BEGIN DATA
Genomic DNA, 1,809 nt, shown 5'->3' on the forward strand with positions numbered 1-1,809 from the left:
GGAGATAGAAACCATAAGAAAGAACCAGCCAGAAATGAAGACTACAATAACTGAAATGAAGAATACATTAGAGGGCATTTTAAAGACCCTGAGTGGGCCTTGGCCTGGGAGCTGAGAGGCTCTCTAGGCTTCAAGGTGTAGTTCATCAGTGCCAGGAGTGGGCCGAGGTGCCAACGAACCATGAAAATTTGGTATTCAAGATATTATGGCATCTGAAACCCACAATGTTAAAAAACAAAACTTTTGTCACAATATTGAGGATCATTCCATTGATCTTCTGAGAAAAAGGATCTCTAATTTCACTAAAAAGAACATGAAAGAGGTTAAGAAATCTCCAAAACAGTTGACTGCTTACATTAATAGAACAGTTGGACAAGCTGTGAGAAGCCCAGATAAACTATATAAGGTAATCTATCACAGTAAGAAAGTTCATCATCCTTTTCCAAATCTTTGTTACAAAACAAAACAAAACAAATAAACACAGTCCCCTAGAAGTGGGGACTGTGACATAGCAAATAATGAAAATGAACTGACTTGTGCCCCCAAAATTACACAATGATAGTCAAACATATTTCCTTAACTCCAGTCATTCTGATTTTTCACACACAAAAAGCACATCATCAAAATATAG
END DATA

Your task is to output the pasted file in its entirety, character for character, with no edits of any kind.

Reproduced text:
Genomic DNA, 1,809 nt, shown 5'->3' on the forward strand with positions numbered 1-1,809 from the left:
GGAGATAGAAACCATAAGAAAGAACCAGCCAGAAATGAAGACTACAATAACTGAAATGAAGAATACATTAGAGGGCATTTTAAAGACCCTGAGTGGGCCTTGGCCTGGGAGCTGAGAGGCTCTCTAGGCTTCAAGGTGTAGTTCATCAGTGCCAGGAGTGGGCCGAGGTGCCAACGAACCATGAAAATTTGGTATTCAAGATATTATGGCATCTGAAACCCACAATGTTAAAAAACAAAACTTTTGTCACAATATTGAGGATCATTCCATTGATCTTCTGAGAAAAAGGATCTCTAATTTCACTAAAAAGAACATGAAAGAGGTTAAGAAATCTCCAAAACAGTTGACTGCTTACATTAATAGAACAGTTGGACAAGCTGTGAGAAGCCCAGATAAACTATATAAGGTAATCTATCACAGTAAGAAAGTTCATCATCCTTTTCCAAATCTTTGTTACAAAACAAAACAAAACAAATAAACACAGTCCCCTAGAAGTGGGGACTGTGACATAGCAAATAATGAAAATGAACTGACTTGTGCCCCCAAAATTACACAATGATAGTCAAACATATTTCCTTAACTCCAGTCATTCTGATTTTTCACACACAAAAAGCACATCATCAAAATATAG